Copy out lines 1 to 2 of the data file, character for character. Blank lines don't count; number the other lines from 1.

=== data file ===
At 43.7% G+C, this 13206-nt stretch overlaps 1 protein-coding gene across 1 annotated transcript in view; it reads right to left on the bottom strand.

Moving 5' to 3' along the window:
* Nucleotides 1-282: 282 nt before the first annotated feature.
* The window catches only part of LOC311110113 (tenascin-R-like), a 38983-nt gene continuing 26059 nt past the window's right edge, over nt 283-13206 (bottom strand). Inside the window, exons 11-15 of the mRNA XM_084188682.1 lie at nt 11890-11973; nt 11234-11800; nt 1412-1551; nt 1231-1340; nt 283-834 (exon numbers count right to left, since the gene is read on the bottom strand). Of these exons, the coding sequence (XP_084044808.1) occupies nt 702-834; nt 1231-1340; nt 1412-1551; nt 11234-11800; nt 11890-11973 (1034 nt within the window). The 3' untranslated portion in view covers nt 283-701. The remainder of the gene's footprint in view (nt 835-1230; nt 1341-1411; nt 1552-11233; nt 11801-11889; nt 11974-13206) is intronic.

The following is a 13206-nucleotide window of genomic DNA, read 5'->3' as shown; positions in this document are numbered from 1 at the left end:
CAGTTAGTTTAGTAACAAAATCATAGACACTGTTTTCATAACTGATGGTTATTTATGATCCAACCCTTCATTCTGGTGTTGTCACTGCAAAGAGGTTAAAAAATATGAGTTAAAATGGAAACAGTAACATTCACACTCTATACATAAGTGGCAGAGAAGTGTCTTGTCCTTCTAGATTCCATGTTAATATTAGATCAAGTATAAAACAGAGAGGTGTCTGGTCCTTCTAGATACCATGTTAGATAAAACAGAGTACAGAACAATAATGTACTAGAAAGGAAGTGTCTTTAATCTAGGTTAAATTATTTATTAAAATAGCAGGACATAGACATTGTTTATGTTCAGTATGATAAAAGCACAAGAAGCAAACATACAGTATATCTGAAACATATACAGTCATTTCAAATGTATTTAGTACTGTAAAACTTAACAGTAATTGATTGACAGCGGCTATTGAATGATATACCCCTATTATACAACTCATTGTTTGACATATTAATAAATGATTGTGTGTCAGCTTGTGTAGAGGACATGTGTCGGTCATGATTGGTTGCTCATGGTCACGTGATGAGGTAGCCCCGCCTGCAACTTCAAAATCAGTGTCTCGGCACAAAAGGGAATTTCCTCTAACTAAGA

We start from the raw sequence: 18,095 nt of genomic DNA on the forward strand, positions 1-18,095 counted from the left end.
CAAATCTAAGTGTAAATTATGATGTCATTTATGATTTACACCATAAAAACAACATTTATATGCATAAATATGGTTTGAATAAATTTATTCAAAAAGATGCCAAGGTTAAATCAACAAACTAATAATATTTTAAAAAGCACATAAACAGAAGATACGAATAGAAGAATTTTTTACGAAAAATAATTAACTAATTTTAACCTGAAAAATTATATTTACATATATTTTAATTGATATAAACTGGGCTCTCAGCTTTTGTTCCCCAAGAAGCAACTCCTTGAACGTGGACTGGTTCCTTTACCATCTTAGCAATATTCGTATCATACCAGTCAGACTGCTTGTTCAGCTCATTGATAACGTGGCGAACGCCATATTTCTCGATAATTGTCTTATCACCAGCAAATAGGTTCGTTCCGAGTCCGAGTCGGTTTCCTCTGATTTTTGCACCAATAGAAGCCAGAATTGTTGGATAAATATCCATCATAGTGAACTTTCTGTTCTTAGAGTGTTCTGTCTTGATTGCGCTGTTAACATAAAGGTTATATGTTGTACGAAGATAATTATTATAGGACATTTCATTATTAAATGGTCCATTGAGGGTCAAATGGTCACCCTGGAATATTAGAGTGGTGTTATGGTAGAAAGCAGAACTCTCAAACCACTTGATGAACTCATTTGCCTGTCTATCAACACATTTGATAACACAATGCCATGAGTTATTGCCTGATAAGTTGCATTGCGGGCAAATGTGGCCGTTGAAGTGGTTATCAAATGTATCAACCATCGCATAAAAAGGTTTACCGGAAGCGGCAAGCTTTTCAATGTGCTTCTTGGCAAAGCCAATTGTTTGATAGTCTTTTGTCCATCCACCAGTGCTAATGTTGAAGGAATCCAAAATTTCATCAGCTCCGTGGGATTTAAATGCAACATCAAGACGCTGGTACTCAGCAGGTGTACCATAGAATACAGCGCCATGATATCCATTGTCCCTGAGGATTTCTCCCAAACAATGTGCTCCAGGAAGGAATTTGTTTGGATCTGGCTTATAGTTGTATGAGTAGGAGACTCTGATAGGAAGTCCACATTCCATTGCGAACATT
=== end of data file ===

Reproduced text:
At 43.7% G+C, this 13206-nt stretch overlaps 1 protein-coding gene across 1 annotated transcript in view; it reads right to left on the bottom strand.

Moving 5' to 3' along the window: